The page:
He looked up, red-eyed, and tried to cover the fact that he was crying by faking a yawn and rubbing his shirtsleeves over his eyes. “Oh,” he mumbled, “hello, Arthur. I was… just dozing off here, on this rock. Good thing you came along. And woke me up.”
The ape-descendant didn’t seem to be going for it.
“Ford, you’re sitting alone on a rock, at night, in the rain.”
Zarking humans and their constant need to state the obvious. Ford glanced at the umbrella Arthur was holding over them as if he had just noticed it, and this time wasn’t faking anything; he had barely noticed the rain, much less its sudden absence. That did explain why he was so wet, though.
“‘Oh’ indeed.” Arthur frowned. “What’s wrong?”
Ford sniffed, attempted to force a hoopy expression, and failed, probably because he was painfully sober. “Nothing…” But the mere act of saying this made tears well up in his eyes again. Because even if he wanted to explain (which he didn’t, particularly), Arthur wouldn’t even be prepared to begin to know how to believe it, and thinking about it like that made things seem even worse.
Arthur sighed and sat down next to him, effectively condemning himself to wet trousers for the rest of the conversation and however long it would take him to finish walking home afterwards. Their shoulders touched and Ford automatically leaned closer to the warmth, suddenly aware that he was quite cold. Noticing this, Arthur switched the umbrella from one hand to the other and put an arm around him.
“What’s wrong?” he asked softly.
“I miss…” whispered Ford. “I miss…”
But he couldn’t explain exactly what he missed. It wasn’t the planet somewhere in the vicinity of Betelgeuse. It wasn’t talking his way into being welcome on this ship or that, or the occasional rush of terror and excitement when banking on good-will towards hitchhikers proved fallible. It wasn’t even the infinite varieties of parties and drinks that the universe had to offer, though that was definitely a perk. If anything, it was having the option of access to any of those, and more, at just about any given time. Not quite homesickness, but something like it.
“I—” sniffle “—miss…” He felt his face scrunch up, and hated it because he knew it wasn’t even remotely hoopy. The only thing he could do about it was turn and bury his face in Arthur’s shoulder. “Everything,” he cried into the Earthman’s coat. “I d-don’t belong here and I hate being stuck and I wish someone would come along already—”
Arthur’s arm tightened around him. “Ford…”
“—And give me a lift somewhere else, but of course no one ever does because it’s the middle of zarking nowhere and there’s nothing interesting here ever. Miserable planet with its miserable weather—”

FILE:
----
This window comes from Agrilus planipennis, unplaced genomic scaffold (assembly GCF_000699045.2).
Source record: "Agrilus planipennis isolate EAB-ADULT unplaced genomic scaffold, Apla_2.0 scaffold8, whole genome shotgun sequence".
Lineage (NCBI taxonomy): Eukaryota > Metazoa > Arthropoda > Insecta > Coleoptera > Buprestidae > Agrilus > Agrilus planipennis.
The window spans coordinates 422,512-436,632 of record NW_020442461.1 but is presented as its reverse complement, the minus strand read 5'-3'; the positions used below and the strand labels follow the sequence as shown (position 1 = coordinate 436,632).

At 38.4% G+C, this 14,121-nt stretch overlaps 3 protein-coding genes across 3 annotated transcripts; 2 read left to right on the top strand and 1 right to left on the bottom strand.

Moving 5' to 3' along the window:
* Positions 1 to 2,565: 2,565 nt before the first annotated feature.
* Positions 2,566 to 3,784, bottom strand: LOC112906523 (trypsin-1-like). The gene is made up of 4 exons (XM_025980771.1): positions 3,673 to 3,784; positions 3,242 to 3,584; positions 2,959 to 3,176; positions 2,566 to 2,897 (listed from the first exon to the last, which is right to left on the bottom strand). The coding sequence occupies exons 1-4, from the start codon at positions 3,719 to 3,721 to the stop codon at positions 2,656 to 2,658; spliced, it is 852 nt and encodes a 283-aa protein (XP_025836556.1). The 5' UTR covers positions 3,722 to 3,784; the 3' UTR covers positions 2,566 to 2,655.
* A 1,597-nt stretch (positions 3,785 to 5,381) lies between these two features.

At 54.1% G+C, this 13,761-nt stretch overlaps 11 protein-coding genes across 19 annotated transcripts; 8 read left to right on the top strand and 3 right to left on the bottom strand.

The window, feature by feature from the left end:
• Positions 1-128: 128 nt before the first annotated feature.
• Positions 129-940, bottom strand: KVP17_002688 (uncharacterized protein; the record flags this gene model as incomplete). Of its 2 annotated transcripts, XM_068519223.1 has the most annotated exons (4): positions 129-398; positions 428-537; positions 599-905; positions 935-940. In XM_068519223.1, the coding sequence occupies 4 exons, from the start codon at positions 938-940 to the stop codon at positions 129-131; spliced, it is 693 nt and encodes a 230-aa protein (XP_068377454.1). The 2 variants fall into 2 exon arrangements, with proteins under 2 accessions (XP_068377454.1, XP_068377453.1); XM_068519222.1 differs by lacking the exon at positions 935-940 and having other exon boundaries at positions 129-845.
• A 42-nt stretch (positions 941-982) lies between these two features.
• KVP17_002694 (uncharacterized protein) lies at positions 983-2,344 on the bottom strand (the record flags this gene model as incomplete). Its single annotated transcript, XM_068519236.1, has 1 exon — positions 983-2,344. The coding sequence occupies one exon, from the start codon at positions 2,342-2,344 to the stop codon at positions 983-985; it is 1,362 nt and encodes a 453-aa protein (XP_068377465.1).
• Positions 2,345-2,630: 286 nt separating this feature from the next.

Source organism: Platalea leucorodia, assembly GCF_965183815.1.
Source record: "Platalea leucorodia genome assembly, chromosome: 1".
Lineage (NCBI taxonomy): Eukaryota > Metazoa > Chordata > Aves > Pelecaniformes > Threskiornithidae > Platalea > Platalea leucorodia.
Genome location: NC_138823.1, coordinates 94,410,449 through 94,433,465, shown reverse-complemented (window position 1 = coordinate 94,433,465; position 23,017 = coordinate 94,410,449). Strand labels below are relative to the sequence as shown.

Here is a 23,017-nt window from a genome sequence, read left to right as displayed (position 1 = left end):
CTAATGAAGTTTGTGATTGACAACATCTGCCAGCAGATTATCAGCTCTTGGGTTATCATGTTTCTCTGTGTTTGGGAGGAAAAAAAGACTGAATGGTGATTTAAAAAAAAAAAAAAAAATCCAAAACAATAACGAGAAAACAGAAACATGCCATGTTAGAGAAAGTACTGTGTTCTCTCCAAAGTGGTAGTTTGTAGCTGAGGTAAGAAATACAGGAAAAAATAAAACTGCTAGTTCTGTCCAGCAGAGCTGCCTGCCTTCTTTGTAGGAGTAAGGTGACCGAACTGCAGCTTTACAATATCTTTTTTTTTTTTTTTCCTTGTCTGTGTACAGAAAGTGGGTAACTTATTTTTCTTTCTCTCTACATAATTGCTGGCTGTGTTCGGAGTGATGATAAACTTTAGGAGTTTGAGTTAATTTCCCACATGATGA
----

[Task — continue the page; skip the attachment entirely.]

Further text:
“—Can’t even see the stars when they sky’s so cloudy half the time—”
Arthur was shaking him a little, and Ford realized that sometime during his tearful rant he had lifted his head and was speaking directly into Arthur’s neck. Embarrassed, he shifted reluctantly back to his side of the rock.
“Right… Sorry. Sorry, Arthur.”
After all, if there was one thing Ford had learned in the past fourteen years or so it was that no self-respecting Englishman would want a sodden friend dripping cold rainwater on him while being berated for The Way Things Were.
But Arthur apparently disagreed with this assessment and tugged him back almost immediately. “No, it’s all right, never mind.” He juggled the umbrella again, freeing his closer hand to pull a creased handkerchief out of his pocket and using it to dry Ford’s tears.
It was a futile but endearing gesture, because on the whole it was not the water dripping from his eyes that was making his face so wet. But even though his normally bouncy ginger curls were still plastered soddenly to his forehead, cheeks, and neck, Ford appreciated it. He even smirked a little when Arthur paused and tried to wring the handkerchief one-handed, and the look his human friend shot him was somewhere between exasperated and pleased.
“See? Things aren’t so bad.”
He brushed the wet cloth against Ford’s cheek, and suddenly seemed nervous.
“Er, Ford… can I ask you something?”
The Betelgeusian sighed inwardly and steeled himself for whatever the question was.
“Well, I’ve been… Would… Do you… um…”
Ford felt the corners of his mouth twitch upwards again, in defiance of Earth’s gravity.
Arthur stopped talking, apparently in an effort to stop the nonsensical sentence fragments from tumbling out, and the effect was like closing your front gate to keep an avalanche out of your garden – if that were to actually work. He stared at Ford and visibly hesitated, a neat trick which humans and, amusingly enough, fish, could do when confused or flustered.
Then, with the utmost care, he leaned in and kissed him.
This was not the kind of question Ford had expected. His eyes widened momentarily with surprise, but then, as his brain decided that this was not an unwelcome surprise at all, drifted closed. A warm feeling streamed through him, pooling in his belly like the first mouthful of really good alcohol. Good enough that, when he wrapped his arms around the considerably less wet and shivering human, he forgot how cold it was, all without a single word. When they parted, he was breathless.
“Whatever it is you miss, exactly,” Arthur said, “I don’t mean to… to say that I’m a perfect substitute by any means, but…”
“Sounds good to me,” Ford interrupted. He grinned, his melancholy mood more or less gone. “You really know how to cheer a guy up, you know that?”
Arthur blushed, but managed at the same time to look incredibly relieved. “If only that worked for everyone, the marketing possibilities would be endless,” he quipped. “Come on, let’s get to my house and get you into some drier clothes.”
“Or at least out of these ones,” Ford added.
It was rather cute, he decided, the way Arthur’s face somehow managed to achieve a slightly brighter shade of red at the suggestive comment. So maybe Earth wasn’t a complete waste of space after all.